As the end of the transfer window draws closer, Manchester United are still very much in the market for reinforcements.

They’ve splashed the cash on Ajax midfielder Donny Van de Beek, a move which gives them some much-needed depth in the middle of the pitch, but a winger is the main priority, and Jadon Sancho is the man seemingly everyone wants.

The former Manchester City man continues to be linked with a move to Old Trafford almost every day, and there are countless reports suggesting a deal is close, although how much truth they hold is questionable.

Can Commercial Deals Help Out?

One thing you can decipher from all the reports though, is that the fee is what is proving to be the sticking point. Borussia Dortmund are in no rush to sell the England star, with their price of €120m putting off United.

On the face of it, that price is massive. However, is it?

The fee would catapult Sancho into the top five most expensive transfers of all-time, and make him the most expensive purchase by an English club (United already have the most expensive two in Paul Pogba and Harry Maguire) by some distance.

United are no strangers to splashing out large amounts on high-profile signings, and as a result, they’ve become more savvy with how they pay for their new boys. If we think back to the world record signing of Pogba, there were reports of adidas helping with the fee, thanks to their sponsorship of both club and player, and their guaranteed increase in shirt sales bringing huge financial gains.

With adidas still manufacturing Man United’s shirts until 2025, there’s a chance they could help offset the transfer fee required to take Sancho from Germany and cash in on the shirt sales, although his boot deal with Nike makes it a slightly less attractive proposition for the German sportswear giant than Pogba’s was.

Why Don’t They Just Let His Contract Run Down To Reduce His Fee?

As you look at the transfer market as a whole right now, Europe’s elite clubs are still doing business ahead of the new season. Barcelona are trying to piece together a squad that Ronald Koeman is happy with, Juventus are trying to prize Luis Suarez to Turin, and Real Madrid are trying to offload Gareth Bale to anyone willing to pay for him.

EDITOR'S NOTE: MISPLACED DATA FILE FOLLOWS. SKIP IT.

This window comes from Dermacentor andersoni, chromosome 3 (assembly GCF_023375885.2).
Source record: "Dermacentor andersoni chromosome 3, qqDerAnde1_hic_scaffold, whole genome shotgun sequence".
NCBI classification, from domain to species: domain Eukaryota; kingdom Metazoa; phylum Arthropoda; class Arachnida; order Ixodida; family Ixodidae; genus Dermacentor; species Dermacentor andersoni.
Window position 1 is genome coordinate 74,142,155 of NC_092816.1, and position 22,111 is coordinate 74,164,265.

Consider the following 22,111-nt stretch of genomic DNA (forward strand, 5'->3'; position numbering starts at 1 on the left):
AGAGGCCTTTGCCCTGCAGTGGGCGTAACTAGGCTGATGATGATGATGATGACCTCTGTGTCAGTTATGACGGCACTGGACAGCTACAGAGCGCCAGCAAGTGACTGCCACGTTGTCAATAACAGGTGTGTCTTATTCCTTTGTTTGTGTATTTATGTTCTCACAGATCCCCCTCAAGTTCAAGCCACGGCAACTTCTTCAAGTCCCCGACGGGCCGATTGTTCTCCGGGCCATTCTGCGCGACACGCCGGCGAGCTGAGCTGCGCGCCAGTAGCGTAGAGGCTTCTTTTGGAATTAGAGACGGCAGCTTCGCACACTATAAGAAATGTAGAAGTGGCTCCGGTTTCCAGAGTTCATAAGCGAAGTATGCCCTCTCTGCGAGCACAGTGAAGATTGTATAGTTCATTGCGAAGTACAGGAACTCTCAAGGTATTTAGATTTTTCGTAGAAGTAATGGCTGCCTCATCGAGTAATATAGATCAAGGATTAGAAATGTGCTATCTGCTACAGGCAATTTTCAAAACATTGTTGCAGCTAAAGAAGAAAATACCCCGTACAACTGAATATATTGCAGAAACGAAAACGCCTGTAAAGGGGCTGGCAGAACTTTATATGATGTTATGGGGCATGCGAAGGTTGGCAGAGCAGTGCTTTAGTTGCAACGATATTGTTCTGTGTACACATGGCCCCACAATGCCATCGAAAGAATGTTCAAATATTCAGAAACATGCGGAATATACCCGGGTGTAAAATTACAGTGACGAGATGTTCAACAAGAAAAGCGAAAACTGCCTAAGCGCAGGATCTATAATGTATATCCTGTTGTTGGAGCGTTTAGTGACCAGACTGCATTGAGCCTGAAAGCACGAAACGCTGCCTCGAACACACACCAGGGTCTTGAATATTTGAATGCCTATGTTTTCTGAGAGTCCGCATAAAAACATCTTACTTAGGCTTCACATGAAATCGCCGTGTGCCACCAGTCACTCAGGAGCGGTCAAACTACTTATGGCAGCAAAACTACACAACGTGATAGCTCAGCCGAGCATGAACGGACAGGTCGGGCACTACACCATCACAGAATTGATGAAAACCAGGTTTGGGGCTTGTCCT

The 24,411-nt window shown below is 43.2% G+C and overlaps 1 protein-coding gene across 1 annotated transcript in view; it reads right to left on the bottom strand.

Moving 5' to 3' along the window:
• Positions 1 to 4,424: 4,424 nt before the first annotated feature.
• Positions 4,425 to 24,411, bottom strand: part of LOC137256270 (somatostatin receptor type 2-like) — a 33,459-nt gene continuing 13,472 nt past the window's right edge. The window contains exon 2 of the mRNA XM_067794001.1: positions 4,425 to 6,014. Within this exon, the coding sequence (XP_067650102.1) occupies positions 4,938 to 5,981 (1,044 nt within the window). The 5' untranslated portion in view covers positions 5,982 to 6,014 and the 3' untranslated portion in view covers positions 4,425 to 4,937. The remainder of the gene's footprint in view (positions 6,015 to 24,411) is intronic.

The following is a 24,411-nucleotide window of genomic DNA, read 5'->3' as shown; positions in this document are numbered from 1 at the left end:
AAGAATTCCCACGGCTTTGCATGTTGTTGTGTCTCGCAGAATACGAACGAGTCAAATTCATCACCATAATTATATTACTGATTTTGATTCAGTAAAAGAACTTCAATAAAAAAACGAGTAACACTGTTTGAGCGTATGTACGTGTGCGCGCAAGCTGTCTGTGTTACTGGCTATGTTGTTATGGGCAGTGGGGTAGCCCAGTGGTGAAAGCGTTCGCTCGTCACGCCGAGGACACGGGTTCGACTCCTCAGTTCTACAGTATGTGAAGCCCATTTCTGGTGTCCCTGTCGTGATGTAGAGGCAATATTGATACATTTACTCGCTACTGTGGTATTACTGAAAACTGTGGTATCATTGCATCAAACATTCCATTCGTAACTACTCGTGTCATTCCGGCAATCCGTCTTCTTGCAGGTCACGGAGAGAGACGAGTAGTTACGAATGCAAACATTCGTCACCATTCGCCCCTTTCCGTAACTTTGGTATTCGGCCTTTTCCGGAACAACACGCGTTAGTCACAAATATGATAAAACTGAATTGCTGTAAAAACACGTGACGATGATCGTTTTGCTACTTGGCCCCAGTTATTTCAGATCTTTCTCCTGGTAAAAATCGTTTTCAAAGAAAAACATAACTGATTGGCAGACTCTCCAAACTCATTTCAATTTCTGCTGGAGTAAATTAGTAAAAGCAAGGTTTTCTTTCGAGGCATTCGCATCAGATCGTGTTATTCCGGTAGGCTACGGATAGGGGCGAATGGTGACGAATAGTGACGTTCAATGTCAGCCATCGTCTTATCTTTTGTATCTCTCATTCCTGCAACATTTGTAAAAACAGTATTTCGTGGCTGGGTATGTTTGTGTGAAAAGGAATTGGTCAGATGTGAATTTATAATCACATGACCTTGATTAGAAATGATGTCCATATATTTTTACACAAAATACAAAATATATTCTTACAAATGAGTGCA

However, no one other than Man United seems to be looking at Sancho. For me, this is the biggest reason why Ed Woodward and co. need to get a deal done as quickly as possible.

If we assume nothing gets done this summer and United leave Sancho at Dortmund, you’d expect him to have another incredible season in the Bundesliga, just like last year. The 20-year-old scored 20 goals and got 20 assists in 44 games as Dortmund finished second behind Bayern Munich in 2019/20, so another year would increase his price further. €150m maybe?

It’s hard to imagine what the world is going to be like next June, but one thing we can be sure of is that Barcelona will be parting ways with Lionel Messi…and they’ll need a replacement.

It’s not unbelievable that they’ll be keeping tabs on Sancho right now, with an eye to making a move to replace Messi in a year’s time. It might sound silly right now, but someone has to take on the void left by the Argentinian.

Sancho will be 21 by that time, plays predominantly from the right of a front three, and has numbers only matched by the very best players in Europe. Why wouldn’t Barcelona be interested?

What I’m saying is this: Man United need to get their ducks in a line now, or they’ll be drawn into a bidding war with other clubs that will be trying to tempt Sancho away from the Westfalenstadion.

What If United Don’t Have The Money?

Seeing as Ed Woodward is an accountant in charge of one of the biggest clubs in the world, you’d think United have plenty of ways of approaching a transfer fee that tops €100m.

Most clubs these days stay away from lump-sum transfer fees, choosing instead to spread the cost over the duration of the player’s contract, with regular amounts going to the selling club over a long period. You’d expect Sancho to sign a 5/6 year contract if a fee is agreed, so you’re looking at €20m a year.

Again, is that much of a fee? Considering you don’t get many new players for that price these days, you’d think United could cope with a slightly smaller warchest in the coming years to get Sancho now.

That’s also the price of a sale of one player. If Chris Smalling leaves for Roma this year, he would go for a fee close to £20m, so there’s one of your payments sorted with no net spend.

Sell David De Gea next year and promote Dean Henderson to #1 and you’re looking at a (minimum) £40m fee plus a massive wage off the books, so there’s another two payments sorted.

You could even get at least £30m for Henderson if you decide he isn’t the man to replace De Gea in a year’s time.

Money isn’t that hard to come by in football.

Woodward has came in for criticism in recent years, with fans demanding success both on the pitch and in the transfer market. It feels to me like signing Jadon Sancho, a bona fide star with the world at his feet, is an open goal that even he’d struggle to miss.

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